Green Party of New York unveils 2020 legislative agenda
December 19, 2019 – ALBANY, NY – The Green Party of New York announced its four top state legislative priorities for 2019: enact Single-Payer Universal Healthcare through passage of the NY Health Act; move towards a Green New Deal with an initial $10 billion annual investment, a halt to new fossil fuel infrastructure including in homes and buildings, and a declaration of a climate emergency; Marijuana Legalization and Criminal Justice Reform and Electoral Reform, starting with overturning the Public Campaign Finance Reform Commission's ballot access thresholds, reform of the campaign finance system they constructed, alongside ranked-choice voting and proportional representation to ensure democratic elections in New York State.
Green Party of New York
For Immediate Release
December 19, 2019
Party leaders also said that it was time to raise taxes on the wealthy and stop rebating the stock transfer tax in order to close the looming $6 billion budget deficit. The Stock Transfer Tax, which is collected but then rebated to Wall Street traders, averages around $12 to 13 billion a year.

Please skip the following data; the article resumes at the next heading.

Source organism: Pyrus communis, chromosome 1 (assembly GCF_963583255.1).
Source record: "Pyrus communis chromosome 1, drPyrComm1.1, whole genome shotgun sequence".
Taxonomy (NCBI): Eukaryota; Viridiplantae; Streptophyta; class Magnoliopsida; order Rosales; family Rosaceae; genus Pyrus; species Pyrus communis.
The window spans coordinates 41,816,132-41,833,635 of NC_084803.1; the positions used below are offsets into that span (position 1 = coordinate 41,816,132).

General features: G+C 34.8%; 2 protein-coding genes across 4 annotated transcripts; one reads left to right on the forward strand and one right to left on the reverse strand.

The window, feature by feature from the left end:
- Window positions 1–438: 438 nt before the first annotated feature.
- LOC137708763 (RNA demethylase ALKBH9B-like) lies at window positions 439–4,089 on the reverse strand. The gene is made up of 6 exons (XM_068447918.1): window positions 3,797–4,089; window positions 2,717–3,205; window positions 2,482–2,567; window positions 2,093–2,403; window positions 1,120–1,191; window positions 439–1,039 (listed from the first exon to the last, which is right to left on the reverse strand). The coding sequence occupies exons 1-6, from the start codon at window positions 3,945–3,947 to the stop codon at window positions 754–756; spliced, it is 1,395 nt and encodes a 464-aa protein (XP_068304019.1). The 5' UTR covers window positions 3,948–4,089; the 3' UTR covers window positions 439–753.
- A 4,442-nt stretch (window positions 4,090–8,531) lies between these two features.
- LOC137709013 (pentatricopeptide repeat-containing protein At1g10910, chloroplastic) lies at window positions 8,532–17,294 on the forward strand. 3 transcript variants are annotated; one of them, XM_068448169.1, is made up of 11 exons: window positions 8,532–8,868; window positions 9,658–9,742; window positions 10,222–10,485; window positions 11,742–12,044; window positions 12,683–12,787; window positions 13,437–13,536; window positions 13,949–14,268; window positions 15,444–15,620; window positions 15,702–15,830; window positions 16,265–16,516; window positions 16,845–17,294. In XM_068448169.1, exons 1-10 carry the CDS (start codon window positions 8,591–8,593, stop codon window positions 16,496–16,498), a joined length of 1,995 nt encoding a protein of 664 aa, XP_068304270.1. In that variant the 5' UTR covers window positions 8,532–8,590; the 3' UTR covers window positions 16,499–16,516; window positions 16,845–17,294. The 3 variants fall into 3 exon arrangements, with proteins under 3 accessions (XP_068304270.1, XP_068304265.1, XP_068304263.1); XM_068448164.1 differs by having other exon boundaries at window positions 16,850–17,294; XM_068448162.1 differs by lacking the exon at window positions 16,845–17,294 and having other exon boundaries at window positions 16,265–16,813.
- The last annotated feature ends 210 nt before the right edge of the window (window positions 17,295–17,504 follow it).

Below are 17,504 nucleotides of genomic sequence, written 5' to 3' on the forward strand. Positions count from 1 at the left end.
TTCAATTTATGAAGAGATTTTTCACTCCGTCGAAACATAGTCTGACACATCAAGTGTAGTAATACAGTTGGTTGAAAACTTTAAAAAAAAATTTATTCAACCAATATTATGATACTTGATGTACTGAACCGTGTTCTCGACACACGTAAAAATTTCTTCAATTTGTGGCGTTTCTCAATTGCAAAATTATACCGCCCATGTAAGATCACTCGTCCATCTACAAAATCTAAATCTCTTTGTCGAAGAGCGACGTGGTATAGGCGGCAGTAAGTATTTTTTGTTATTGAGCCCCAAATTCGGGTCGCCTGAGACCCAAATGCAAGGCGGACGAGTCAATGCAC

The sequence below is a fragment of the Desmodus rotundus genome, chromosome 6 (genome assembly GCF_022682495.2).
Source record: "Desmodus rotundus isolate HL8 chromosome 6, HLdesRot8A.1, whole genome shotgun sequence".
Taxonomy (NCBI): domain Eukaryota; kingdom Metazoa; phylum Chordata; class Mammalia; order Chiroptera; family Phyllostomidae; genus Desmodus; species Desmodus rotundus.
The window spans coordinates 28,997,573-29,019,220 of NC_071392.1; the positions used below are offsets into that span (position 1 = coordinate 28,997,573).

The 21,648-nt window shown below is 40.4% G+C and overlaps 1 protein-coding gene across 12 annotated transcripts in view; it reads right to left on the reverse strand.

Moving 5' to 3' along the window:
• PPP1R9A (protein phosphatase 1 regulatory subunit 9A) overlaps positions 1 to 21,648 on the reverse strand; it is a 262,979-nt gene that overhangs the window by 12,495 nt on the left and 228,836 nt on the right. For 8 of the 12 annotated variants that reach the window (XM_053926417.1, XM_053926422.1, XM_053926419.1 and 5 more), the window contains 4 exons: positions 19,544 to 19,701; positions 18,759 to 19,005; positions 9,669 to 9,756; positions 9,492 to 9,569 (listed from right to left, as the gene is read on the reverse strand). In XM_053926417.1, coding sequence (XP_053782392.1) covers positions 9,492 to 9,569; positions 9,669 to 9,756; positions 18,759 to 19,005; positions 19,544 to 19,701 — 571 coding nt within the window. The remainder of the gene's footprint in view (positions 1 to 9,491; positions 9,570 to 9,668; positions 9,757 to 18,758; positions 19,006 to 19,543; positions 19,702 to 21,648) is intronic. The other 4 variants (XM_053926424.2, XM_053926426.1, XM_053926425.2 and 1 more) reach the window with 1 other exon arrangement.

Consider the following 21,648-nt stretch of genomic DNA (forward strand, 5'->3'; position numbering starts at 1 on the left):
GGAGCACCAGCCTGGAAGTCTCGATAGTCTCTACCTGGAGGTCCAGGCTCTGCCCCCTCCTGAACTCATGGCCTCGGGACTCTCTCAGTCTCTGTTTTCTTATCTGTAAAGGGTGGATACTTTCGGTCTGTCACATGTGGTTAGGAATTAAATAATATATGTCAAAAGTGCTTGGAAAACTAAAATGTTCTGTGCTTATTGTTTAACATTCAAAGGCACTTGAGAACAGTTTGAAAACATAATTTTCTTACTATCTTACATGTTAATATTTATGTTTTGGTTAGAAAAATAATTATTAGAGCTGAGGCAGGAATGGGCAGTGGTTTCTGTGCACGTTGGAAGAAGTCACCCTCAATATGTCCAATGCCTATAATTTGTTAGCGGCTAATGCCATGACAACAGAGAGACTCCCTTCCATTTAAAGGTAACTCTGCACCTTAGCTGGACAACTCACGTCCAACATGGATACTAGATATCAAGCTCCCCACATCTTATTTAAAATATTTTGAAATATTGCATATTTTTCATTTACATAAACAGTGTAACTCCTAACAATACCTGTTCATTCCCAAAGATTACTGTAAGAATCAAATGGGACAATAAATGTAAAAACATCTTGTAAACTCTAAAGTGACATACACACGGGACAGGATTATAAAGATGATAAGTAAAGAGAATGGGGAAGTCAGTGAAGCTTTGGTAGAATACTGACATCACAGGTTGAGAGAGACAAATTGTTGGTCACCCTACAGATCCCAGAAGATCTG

"Halting, even if only partially, the rebate of the Stock Transfer Tax, would eliminate by itself the budget shortfall. But we need progressive income and corporate tax reform in New York that raises taxes on the wealthy and lowers them for working class New Yorkers. Our regressive system of state and local taxes is a major reason why New York regularly leads the nation in income disparity," stated Peter LaVenia, Green Party of New York co-chair.
"With the Democrats now in control of the Governorship and both houses of the legislature, there is no excuse for the state to keep balancing the budget on the backs of working New Yorkers," added LaVenia.
The Party also wants the state to restore revenue sharing with local governments to its former level of 8% of state revenues in order to provide tax relief to average New Yorkers facing high local property and sales taxes.
Enact Single Payer Health Care
The Green Party said New York should treat quality affordable health care as a fundamental right for all residents, along with a living wage job, housing, and education.